While it is difficult to identify the many epochs
of classical music that have existed in the tradition, four main epochs
are imporant to discuss: the Renaissance Period, the Baroque Era, the
Classical Period, and the Romantic Age. Each period did not develop on
its own, but reflected the society and culture to which it belonged.
Much like the ideals that gripped Europe in the
late 16th century, the Renaissance Period in music sought to celebrate
individual human potential and develop an audible depth that had not been
present. Before the Renaissance, composers gave each instrument a particular
role, either melody, bass line, or accompaniment, without being overly
concerned that the sounds worked fluedly with each other. Renaissance
composers harmonized and united the different sections of the orchestra
by writing more supple music for individual instruments. Different pitches
and timbers were also accomplished by making different sized instruments
with wider ranges.
The Baroque Era ('barroco is Portuges for 'misshapen
pearl') from about 1600-1750 was characterized by a search for irregular
and a break from the balance and unity of the Renaissance. During the
age, artists across Europe emphasized ornate and more sophisticated forms
of expressions that highlighted the senses and emotions. To achieve this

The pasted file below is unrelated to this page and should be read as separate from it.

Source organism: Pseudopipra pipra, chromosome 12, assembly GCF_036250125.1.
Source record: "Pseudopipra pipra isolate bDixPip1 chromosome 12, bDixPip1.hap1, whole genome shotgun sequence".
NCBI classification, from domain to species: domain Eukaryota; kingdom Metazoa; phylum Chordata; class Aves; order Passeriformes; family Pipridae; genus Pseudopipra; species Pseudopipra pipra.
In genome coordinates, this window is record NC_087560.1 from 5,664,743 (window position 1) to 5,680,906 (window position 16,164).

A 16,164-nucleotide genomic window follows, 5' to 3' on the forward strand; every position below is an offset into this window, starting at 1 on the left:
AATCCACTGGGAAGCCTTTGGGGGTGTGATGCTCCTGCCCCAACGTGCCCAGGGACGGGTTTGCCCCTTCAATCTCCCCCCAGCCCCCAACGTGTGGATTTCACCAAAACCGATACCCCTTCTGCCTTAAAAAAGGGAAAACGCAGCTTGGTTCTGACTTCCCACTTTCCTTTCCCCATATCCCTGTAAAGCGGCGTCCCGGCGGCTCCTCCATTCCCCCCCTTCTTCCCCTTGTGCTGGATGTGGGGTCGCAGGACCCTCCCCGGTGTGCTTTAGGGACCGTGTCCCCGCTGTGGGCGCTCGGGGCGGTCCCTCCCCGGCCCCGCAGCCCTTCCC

end, composers focused on constrasting different musical plains, volume,
tempo, individual voices and instruments for instance. In order to move
the senses, composers presented grandiose works that aimed to sustain
the audience in highly aroused states. The opera, which was created during
this period, tried to emulate the high theatrics of the Greek plays of
The Classical Period, from about 1750- 1830, gets
its name from the the Enlightenment's focus of philosophy and science,
which got its inspiration from classical Greece and Rome. The musical
prevalent during this era was most concerned with style and form and the
plots were often about mythological figures and history. This all meant
a break from the grandeur of the Baroque Era and a focus on a straight-forward,
flowing melodic style that provided the listener with simple sensous pleasures.
The pursuit of excellence that was attributed to the Greeks and Romans
was a priority during these times. This was also the period when the symphonic
orchestra began to take shape.
Romanticism was a reaction against Classicism.
Romantics proclaimed that emotion was to be more esteemed than reason.
Nature and emotions became central themes in music, often with the purpose
of escaping the harsh realities of life (this was the age of Industrilization).
Intense emotional engagement was accomplished by colorful harmonies or
dramatic moments in each movement enveloped by sweet melodies. Most of
the composers in this site belong to this period in the 19th century.